Mathematica Policy Research, Inc., and was an American Statistical Association/ National Science Foundation research fellow at the Bureau of the Census. For the committee, she has served as study director for numerous panels, including the Panel on Poverty and Family Assistance, the Panel to Evaluate the Survey of Income and Program Participation, the Panel to Evaluate Microsimulation Models for Social Welfare Programs, and the Panel on Decennial Census Methodology. Her research has focused on the quality and accessibility of large, complex microdata files, as well as analysis related to income and poverty measurement. She is a fellow of the American Statistical Association. She received a B.A. degree from the University of Rochester and M.A. and Ph.D. degrees in political science from Yale University.

THOMAS CORBETT is associate director of the Institute for Research on Poverty and an assistant professor in the School of Social Work at the University of Wisconsin, Madison. Corbett has been involved at all levels of government in policy analysis and the development and evaluation of social welfare programs for more than 2 decades. His research activities have focused on program administration and implementation and on the historical evolution of welfare issues, policies, and strategies in the United States. He received his Ph.D. in social welfare from the University of Wisconsin, Madison.

JOHN L. CZAJKA is a senior sociologist at Mathematica Policy Research, Inc. Much of his research has focused on statistical uses of administrative records and the design and analysis of longitudinal data. He is a member of the American Statistical Association, the Population Association of America, and the Washington Statistical Society. Czajka received a B.A. degree in government from Harvard University and a Ph.D. in sociology from the University of Michigan.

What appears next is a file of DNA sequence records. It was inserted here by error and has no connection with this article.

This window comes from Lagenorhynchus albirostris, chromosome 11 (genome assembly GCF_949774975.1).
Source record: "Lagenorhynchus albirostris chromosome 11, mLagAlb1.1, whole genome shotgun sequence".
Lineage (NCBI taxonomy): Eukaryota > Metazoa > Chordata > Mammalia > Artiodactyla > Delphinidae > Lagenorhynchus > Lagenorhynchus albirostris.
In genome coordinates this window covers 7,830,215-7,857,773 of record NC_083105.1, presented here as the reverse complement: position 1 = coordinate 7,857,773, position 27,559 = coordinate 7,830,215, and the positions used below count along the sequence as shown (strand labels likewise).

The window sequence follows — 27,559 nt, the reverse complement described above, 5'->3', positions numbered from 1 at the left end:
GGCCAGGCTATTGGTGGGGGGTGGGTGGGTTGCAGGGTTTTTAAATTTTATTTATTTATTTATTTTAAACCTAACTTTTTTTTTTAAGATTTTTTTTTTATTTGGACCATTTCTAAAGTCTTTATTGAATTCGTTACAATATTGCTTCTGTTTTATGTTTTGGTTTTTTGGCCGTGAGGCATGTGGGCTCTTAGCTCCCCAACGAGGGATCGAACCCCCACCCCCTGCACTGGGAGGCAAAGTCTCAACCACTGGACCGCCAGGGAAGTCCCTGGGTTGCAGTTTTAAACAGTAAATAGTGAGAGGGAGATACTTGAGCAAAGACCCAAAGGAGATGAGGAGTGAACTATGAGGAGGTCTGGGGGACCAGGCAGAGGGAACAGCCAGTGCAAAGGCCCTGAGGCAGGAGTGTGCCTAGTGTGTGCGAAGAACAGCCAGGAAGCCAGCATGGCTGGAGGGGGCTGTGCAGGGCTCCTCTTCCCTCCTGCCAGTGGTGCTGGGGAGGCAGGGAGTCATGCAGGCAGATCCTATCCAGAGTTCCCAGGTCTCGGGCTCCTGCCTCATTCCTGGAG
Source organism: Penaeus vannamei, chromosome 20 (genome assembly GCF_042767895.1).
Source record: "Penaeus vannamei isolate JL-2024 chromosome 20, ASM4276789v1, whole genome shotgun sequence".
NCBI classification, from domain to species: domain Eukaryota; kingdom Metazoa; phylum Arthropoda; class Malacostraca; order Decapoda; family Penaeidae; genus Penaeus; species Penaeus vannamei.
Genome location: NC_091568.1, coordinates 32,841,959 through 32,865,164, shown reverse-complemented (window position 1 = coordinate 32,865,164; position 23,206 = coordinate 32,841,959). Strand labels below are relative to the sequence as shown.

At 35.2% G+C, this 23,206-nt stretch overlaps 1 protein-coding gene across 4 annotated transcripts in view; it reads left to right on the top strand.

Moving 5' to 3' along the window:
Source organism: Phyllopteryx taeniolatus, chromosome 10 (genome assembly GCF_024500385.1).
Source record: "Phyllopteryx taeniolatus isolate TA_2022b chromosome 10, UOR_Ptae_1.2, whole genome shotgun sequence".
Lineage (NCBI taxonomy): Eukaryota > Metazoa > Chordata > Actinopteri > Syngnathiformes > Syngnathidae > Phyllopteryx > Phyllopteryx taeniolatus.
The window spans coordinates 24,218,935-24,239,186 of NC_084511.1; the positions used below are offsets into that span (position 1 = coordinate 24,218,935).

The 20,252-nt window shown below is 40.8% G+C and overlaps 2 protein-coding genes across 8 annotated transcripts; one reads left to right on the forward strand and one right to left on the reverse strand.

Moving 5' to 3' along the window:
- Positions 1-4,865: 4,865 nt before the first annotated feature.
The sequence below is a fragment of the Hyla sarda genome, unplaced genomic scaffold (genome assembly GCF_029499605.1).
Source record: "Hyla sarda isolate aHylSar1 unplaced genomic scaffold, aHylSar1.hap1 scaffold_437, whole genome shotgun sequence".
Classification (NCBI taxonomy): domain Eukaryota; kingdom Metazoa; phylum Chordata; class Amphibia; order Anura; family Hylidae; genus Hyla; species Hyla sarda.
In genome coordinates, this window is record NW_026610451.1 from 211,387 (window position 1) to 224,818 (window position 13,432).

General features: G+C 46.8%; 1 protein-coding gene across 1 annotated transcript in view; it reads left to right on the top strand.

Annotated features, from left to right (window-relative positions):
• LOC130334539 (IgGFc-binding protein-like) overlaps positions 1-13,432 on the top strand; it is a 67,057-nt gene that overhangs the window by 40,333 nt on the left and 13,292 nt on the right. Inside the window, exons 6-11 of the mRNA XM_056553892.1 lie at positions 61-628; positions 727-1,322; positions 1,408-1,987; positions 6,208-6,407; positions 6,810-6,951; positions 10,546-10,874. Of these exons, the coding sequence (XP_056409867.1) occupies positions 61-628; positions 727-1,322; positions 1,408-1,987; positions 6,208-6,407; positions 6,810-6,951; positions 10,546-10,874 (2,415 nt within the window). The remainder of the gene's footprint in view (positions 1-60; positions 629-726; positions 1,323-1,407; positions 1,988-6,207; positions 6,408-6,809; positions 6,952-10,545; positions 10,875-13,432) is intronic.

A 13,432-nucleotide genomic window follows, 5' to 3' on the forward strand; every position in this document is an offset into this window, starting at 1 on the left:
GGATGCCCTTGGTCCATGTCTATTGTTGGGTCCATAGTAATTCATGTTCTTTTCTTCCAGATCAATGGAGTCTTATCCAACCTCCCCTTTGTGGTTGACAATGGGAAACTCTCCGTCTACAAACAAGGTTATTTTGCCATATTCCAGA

KATHRYN EDIN is an assistant professor of the Department of Sociology and the Population Studies Center at the University of Pennsylvania. Before joining the university, she was assistant professor of the Department of Sociology and Center for Urban Policy Research at Rutgers University and a visiting scholar at the Russell Sage Foundation. Her research interests include qualitative methods, public policy, and urban and community sociology. Edin is also an associate fellow of the Institute for Research on Poverty at the University of Wisconsin, Madison. She received an M.A. and a Ph.D. in sociology from Northwestern University.

IRWIN GARFINKEL is the Mitchell I. Ginsburg professor of contemporary urban problems at the Columbia University School of Social Work. Previous positions held include professor and director of the school of social work and research member and director of the Institute for Research on Poverty at the University of Wisconsin, Madison. He is also an affiliate of the Institute for



The National Academies | 500 Fifth St. N.W. | Washington, D.C. 20001
Copyright © National Academy of Sciences. All rights reserved.
Terms of Use and Privacy Statement